White Americans’ willingness to engage in dialogues about intergroup commonalities and power inequalities with Asian and African Americans were examined in two experiments. Because Whites perceive that African Americans experience greater discrimination than do Asian Americans, we predicted that they would be more willing to engage in dialogues that would interrogate injustice and inequality with them. We also explored the role of common ingroup identity (as Americans) on willingness for dialogue about inequality. In both studies, Whites were less interested in engaging in power talk with Asian Americans than with African Americans, but the difference in willingness for commonality talk was smaller. Asian Americans were perceived as experiencing lower levels of discrimination (Studies 1 and 2) and identify less with America (Study 2) both of which predicted lower willingness for power talk with them. Common ingroup identity manipulations had marginal effects on willingness for power talk with African Americans and no effect on power talk with Asian Americans. Implications for improving social disparities between various groups were discussed. (PsycINFO Database Record (c) 2014 APA, all rights reserved)
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  • Transracially adoptive parents’ color-blind attitudes and views toward socialization: Cross-racial friendships as a moderator.
    This study examined the moderating role of transracially adoptive parents’ cross-racial friendships in the relationship between their color-blind attitudes and views toward cultural and racial socialization. Using hierarchical multiple regression analyses and the Johnson–Neyman technique, it was hypothesized that parents’ color-blind attitudes would significantly account for 3 different dimensions of socialization beliefs (i.e., prejudice awareness, ethnic pride, and egalitarian socialization) and that self-reported cross-racial friendships would moderate the effects of color-blind attitudes. Results suggest that having several cross-racial friendships minimized the effects of participants’ color-blind attitudes on their ethnic pride and egalitarian socialization beliefs, whereas having few cross-racial friendships enhanced the effects of color-blind attitudes on both socialization variables. The importance of transracially adoptive families creating diverse and multiracial social networks is discussed. (PsycINFO Database Record (c) 2014 APA, all rights reserved)
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  • Same spaces, different races: What can cafeteria seating patterns tell us about intergroup relations in middle school?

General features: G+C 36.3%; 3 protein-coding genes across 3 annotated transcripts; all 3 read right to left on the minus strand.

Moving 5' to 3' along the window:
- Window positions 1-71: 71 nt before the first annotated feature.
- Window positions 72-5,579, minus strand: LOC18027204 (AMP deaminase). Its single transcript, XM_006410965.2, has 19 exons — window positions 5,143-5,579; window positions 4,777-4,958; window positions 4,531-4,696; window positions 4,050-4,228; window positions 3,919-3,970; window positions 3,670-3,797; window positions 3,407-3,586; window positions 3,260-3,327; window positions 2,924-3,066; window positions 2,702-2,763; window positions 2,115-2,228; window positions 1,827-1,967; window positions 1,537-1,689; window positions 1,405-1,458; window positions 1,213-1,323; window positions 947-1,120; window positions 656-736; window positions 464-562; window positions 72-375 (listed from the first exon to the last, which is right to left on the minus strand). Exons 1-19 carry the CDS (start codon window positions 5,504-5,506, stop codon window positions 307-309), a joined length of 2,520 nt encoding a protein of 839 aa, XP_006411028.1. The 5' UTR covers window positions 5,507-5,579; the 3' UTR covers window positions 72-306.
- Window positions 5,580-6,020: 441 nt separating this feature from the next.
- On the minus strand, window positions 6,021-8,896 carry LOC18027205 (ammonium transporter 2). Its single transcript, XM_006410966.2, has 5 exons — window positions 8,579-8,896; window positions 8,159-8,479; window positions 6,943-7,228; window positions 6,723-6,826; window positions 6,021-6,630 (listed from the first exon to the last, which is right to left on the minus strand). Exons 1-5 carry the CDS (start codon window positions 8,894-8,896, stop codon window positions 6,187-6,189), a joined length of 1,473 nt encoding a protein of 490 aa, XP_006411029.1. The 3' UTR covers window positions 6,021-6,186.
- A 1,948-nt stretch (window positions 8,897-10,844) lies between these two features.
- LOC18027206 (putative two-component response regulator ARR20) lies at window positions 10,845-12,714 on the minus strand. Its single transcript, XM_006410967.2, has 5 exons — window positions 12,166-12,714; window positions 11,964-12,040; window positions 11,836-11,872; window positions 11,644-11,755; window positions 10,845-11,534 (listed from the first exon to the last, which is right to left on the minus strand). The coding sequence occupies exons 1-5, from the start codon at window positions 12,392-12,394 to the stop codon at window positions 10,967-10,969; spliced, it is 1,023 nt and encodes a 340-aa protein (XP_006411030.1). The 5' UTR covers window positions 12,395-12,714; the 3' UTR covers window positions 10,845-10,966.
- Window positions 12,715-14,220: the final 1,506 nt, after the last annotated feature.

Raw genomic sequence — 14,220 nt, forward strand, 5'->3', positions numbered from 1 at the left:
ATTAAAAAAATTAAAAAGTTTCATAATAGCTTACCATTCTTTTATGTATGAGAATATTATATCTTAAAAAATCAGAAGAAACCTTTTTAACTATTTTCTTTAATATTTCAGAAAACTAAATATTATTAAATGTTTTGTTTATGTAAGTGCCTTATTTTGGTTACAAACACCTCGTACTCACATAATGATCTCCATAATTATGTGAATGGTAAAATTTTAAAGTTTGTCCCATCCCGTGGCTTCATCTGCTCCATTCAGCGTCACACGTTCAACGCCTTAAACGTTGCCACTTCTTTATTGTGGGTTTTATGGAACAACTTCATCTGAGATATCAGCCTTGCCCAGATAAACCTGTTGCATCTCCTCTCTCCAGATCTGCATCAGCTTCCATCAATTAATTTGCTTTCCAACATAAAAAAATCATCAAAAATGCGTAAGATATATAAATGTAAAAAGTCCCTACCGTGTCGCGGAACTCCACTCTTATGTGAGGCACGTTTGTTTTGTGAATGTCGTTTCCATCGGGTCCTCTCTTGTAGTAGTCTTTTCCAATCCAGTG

Using 2 segregation indices—an exposure index previously used in cafeteria studies and an entropy index used for the first time, to our knowledge, in this study—we examined racial segregation in seating patterns among ethnically diverse middle school students in their school cafeteria over a 2-week period. Given the representation of groups in the cafeteria each day, results indicated the expected amount of contact between Asian and White students, but more limited contact between Asian and Latino students and between White and Latino students. Latino students, who were in the numerical majority in the sample, appeared least likely to contribute to overall segregation in the cafeteria. Implications for using the cafeteria methodology to examine intergroup relations were discussed. (PsycINFO Database Record (c) 2014 APA, all rights reserved)
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  • Pedagogy of the privileged: Review of Deconstructing Privilege: Teaching and Learning as Allies in the Classroom.
    Reviews the book, Deconstructing Privilege: Teaching and Learning as Allies in the Classroom edited by Kim A. Case (2013). The purpose of this book is to provide a collection of resources for those teaching about privilege directly, much of this volume may be useful for expanding the context within which educators teach all aspects of psychology. Understanding the history and systems of psychology, clinical practice, research methods, assessment, and all the core areas of psychology could be enhanced by consideration of the structural framework through which psychology has developed and is maintained. The book presents a useful guide for educators, and in particular, those who teach about systems of oppression and privilege directly. For psychologists, this guide provides scholarship and concrete strategies for facilitating students’ awareness of multiple dimensions of privilege across content areas. (PsycINFO Database Record (c) 2014 APA, all rights reserved)